Ordered on 30 June 1934, and entered into a US Navy competition for new bomber aircraft to operate from its aircraft carriers, the Douglas entry was one of the winners of the competition. Other aircraft ordered for production as a result of the competition included the Brewster SBA, the Vought SB2U Vindicator, and the Northrop BT-1 which would evolve into the SBD Dauntless.

The XTBD Devastator, which flew for the first time on 15 April 1935, marked a large number of "firsts" for the US Navy. It was the first widely used carrier-based monoplane as well as the first all-metal naval aircraft, the first with a totally enclosed cockpit, the first with power-actuated (hydraulically) folding wings and in these respects the TBD was revolutionary. A semi-retractable landing gear was fitted, with the wheels designed to protrude 10 in. below the wings to permit a "wheels-up" landing which might limit damage to the aircraft. A crew of three was normally carried beneath a large "greenhouse" canopy almost half the length of the aircraft. The pilot sat in front; a rear gunner/radio operator took the rearmost position, while the bombardier occupied the middle seat. During a bombing run, the bombardier lay prone, sliding into position under the pilot to sight through a window in the bottom of the fuselage, using the Norden bomb sight.

The normal TBD offensive armament consisted of either a 1,935 lb Bliss-Leavitt Mark 13 aerial torpedo or a 1,000 lb. bomb, to be carried semi-recessed into a fuselage bomb bay. Alternatively, three 500 lb. general-purpose bombs (one under each wing root and one inside the bomb bay), or twelve 100 lb. fragmentation bombs (six under each wing root), could be carried. This weapons load was often used when attacking Japanese targets on the Gilbert and Marshall Islands in 1942. Defensive armament consisted of a .30 in. Browning machine gun for the rear gunner. Fitted in the starboard side of the cowling was either a .30 in. or .50 in. M2 Browning machine gun.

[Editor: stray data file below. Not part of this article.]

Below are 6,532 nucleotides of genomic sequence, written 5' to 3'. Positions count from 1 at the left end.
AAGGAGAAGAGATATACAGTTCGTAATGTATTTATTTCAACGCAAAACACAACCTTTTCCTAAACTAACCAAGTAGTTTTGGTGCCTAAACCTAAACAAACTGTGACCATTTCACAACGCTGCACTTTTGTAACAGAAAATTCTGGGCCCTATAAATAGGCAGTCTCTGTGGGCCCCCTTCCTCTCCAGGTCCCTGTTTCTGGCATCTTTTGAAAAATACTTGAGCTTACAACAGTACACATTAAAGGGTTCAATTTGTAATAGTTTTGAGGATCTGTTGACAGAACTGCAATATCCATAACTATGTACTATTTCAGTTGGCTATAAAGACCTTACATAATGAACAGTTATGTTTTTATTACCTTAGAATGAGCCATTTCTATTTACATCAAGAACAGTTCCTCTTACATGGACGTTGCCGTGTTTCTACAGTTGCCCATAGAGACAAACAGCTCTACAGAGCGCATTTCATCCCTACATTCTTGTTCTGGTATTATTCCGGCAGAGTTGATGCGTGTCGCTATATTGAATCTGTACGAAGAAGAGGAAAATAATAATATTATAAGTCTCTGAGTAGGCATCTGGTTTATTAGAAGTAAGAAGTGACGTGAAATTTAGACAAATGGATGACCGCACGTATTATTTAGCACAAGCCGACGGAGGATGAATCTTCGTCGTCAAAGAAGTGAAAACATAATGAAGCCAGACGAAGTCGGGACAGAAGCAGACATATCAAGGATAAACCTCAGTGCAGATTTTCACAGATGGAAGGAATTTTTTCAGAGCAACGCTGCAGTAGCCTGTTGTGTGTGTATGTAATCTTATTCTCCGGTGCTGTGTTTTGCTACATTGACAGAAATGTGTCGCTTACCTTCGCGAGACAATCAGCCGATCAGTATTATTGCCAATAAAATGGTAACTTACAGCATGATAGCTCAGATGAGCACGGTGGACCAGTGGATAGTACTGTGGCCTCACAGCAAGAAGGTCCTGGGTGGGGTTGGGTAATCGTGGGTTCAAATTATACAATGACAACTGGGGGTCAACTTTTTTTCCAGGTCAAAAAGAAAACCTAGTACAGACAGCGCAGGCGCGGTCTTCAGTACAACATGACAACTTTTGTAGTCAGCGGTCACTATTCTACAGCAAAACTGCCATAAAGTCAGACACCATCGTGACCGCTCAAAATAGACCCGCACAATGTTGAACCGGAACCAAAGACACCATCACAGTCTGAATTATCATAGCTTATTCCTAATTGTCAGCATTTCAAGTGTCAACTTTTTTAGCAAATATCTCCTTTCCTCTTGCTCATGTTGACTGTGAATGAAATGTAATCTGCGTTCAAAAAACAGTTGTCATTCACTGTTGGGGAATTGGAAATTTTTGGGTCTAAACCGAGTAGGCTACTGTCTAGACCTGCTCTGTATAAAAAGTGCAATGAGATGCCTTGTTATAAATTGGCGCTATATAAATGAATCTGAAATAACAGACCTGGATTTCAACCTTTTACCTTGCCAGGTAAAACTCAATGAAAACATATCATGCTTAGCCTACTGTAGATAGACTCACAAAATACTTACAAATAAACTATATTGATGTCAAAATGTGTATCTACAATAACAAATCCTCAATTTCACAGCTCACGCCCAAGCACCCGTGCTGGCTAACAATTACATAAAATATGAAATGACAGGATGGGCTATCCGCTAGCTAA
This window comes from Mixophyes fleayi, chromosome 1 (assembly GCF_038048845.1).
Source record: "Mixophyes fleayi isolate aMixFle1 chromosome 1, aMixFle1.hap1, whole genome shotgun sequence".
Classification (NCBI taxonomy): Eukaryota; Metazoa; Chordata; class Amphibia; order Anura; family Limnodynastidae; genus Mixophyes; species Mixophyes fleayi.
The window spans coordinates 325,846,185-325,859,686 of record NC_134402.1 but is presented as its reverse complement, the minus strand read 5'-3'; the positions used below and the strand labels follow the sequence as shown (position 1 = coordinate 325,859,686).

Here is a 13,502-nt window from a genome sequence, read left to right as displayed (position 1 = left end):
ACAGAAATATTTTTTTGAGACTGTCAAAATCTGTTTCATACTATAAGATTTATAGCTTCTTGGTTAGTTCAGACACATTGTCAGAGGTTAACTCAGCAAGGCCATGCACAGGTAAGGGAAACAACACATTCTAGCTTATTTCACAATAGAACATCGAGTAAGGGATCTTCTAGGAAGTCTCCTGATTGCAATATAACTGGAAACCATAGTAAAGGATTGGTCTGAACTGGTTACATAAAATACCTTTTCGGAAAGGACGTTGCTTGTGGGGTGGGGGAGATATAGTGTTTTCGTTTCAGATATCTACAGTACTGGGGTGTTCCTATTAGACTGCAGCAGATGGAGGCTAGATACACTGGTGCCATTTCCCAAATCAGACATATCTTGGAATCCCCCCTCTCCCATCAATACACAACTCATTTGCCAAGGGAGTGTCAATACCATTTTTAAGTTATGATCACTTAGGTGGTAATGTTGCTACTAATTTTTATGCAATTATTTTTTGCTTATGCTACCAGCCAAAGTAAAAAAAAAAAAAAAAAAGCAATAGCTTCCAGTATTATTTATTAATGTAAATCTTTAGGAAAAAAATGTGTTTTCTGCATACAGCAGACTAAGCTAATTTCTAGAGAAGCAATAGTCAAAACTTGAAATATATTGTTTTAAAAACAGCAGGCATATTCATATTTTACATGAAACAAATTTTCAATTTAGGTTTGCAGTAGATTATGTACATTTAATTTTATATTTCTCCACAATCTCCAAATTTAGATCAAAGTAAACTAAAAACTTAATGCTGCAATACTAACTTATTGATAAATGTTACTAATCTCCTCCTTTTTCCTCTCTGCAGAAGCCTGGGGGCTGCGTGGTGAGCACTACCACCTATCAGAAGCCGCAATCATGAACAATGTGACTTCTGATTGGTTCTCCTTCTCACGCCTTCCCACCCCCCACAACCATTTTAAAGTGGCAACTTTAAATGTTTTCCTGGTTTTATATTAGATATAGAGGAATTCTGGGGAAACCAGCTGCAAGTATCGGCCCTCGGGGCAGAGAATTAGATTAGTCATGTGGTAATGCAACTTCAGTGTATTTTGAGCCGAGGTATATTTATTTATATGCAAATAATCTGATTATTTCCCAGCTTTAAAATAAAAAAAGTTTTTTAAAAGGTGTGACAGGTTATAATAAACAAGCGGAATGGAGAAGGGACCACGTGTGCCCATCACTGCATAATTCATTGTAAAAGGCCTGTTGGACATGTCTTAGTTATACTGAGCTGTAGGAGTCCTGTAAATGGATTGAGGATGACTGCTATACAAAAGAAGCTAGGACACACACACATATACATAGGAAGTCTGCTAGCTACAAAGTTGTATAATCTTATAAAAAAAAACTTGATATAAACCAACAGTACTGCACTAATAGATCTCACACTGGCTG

The power plant was a Pratt & Whitney R-1830-64 Twin Wasp radial engine of 850 hp, an outgrowth of the prototype's Pratt & Whitney XR-1830-60/R-1830-1 of 800 hp. Other changes from the 1935 prototype included a revised engine cowling and raising the cockpit canopy to improve visibility.

The XTBD had a flat canopy that was replaced on production models by a higher, domed canopy over a rollover bar. Other than requests by test pilots to improve pilot visibility, the prototype easily passed its acceptance trials that took place from 24 April-24 November 1935 at NAS (Naval Air Station) Anacostia and Norfolk bases. After successfully completing torpedo drop tests, the prototype was transferred to the USS Lexington for carrier certification. The extended service trials continued until 1937 with the first two production aircraft retained by the company exclusively for testing.